The employer of a shop-worker can make deductions for cash/till shortages or missing stock. This could be, for example, because the shop-worker has been dishonest or because of theft by a customer.
The employer must give details in writing of the deduction to the employee on pay day. Any deduction for missing cash or stock must be made within 12 months of the employer discovering the shortage.
The deduction must be no more than 10% of the shop-worker’s gross pay on any one payday. This deduction can be made in addition to other lawful deductions which the employer is allowed to make.
There is no limit to the amount of money that an employer can deduct in total from a shop-worker for missing cash or stock. The only limit is how much can be deducted on each pay day.
Is your Employer obliged to pay you if you cannot get into work because of severe weather conditions or public transport disruptions?
The responsibility is on you, the employee, to get to work regardless of the circumstances (unless your Employer has contractually promised to provide transport for employees to and from work).
If you fail to attend work there is no obligation on the Employer to pay you (or pay you for missed time if you arrive late) – even if is not your fault – unless your employment contract has specific provision for such absences to be paid. Your Employer is only obliged to pay you when you are ready, willing and available to work.
An Employers failure to pay you in these circumstances is not an unlawful deduction of wages.
In these circumstances employers should consider:
- Encouraging employees to find other forms of safe transport
- Allowing employees to work from home
- Allowing employees to make up the time at a later date
If none of these options are viable then the Employer should advise the employees whether their time off work in these circumstances will be paid or unpaid or whether they can request to take the time off as paid annual leave. (However, employers cannot insist that employees take annual leave without the requisite notice – see the information on notice periods here in the Working Time Directive section).
If my employers business premises is temporarily closed (e.g. due to flooding, fire, power supply failure) are they obliged to pay me?
If an Employer has to temporarily close their business premises at short notice and there is no work available for its employees as a result this is called a period of lay-off. During a lay-off you are entitled to receive normal pay (unless there is a contractual right to be laid off without pay or employees consent to not being paid).
If your contract of employment has a right for the Employer to impose a period of lay-off without pay, or you consent to a period of lay-off without pay, you should be entitled to a Statutory Guarantee Payment for any complete day of lay-off (for more information about layoffs see the Direct Gov site here or our new Guide to Short-time working and layoffs here.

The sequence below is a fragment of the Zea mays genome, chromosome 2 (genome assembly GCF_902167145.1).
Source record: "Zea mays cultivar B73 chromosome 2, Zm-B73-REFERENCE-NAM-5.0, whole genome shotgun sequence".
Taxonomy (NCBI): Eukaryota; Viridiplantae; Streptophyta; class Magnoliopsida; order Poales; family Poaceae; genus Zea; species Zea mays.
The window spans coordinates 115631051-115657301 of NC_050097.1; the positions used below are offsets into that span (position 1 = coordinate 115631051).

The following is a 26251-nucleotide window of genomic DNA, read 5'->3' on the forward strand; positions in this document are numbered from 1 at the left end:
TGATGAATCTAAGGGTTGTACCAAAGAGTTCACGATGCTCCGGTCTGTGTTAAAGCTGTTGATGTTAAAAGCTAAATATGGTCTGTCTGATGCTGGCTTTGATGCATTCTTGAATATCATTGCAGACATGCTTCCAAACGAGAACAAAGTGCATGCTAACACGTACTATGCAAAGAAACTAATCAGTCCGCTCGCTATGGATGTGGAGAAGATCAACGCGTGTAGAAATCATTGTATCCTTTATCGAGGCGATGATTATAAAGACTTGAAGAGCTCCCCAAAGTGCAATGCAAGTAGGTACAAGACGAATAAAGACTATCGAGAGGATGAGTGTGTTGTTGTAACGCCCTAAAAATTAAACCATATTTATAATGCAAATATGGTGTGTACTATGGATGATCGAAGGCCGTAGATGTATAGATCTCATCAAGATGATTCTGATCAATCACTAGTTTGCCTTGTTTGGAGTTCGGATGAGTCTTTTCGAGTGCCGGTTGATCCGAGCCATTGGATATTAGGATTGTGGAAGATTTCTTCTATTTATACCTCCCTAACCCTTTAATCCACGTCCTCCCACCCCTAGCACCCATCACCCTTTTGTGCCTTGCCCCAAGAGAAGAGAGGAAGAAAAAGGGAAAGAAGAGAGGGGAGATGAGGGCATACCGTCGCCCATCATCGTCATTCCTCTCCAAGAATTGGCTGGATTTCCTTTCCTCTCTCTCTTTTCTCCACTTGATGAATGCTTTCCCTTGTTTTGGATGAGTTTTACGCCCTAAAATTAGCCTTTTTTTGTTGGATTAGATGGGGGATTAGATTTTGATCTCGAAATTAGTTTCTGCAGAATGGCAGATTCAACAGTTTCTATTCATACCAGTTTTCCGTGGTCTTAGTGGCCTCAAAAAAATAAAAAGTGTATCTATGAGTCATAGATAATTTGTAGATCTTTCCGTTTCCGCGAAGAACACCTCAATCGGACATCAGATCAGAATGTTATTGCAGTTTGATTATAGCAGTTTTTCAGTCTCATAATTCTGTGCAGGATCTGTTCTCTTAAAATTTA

If you are entitled to normal pay but do not receive it you can sue your Employer for damages or claim unfair constructive dismissal (if you resign as a result of the non-payment) on the grounds of a breach of your contract of employment; you may also claim that your Employer has made an authorised deduction from wages.
If your Employer is considering cost-cutting measures that includes pay cuts, then a pay cut should not be imposed upon an employee without their consent. They should seek your agreement and confirm the change in writing, informing you if this is a permanent change (or if there is a time limit).
If you do not accept the proposed change you should:
- Make it clear, in writing, that you are working under protest or as a last resort
- Resign on the grounds that your employer has breached your contract of employment by imposing a unilateral change (always take advice before pursuing this course of action).
- In either case you should raise a grievance detailing your complaint. You will then be in a position to bring a claim for unlawful deduction of wages, breach of contract and/or, if you have resigned, constructive dismissal.
Your Employer, if you do not accept the change, may terminate your existing contract and re-engage you on a new contract. This is a dismissal so you could make a claim for unfair dismissal at an Employment Tribunal (although your employer will probably claim this was a fair dismissal for business reasons).
More details about changing your terms and conditions are here.
As this can be a very complicated area, please take advice from your Trade Union, or the Citizens Advice Bureau or elsewhere before proceeding down this route.
Our Crunch advisors are only able to answer accountancy related questions. If you have an employment question please either leave a comment below or phone the Acas Helpline on 0300 123 110.
If you are an Employer and need ongoing professional help with any staff/freelance issues then talk to Lesley at The HR Kiosk – a Human Resources Consultancy for small businesses – our fees are low to reflect the pressures on small businesses and you can hire us for as much time as you need.
Please note that the advice given on this website and by our Advisors is guidance only and cannot be taken as an authoritative or current interpretation of the law. It can also not be seen as specific advice for individual cases. Please also note that there are differences in legislation in Northern Ireland.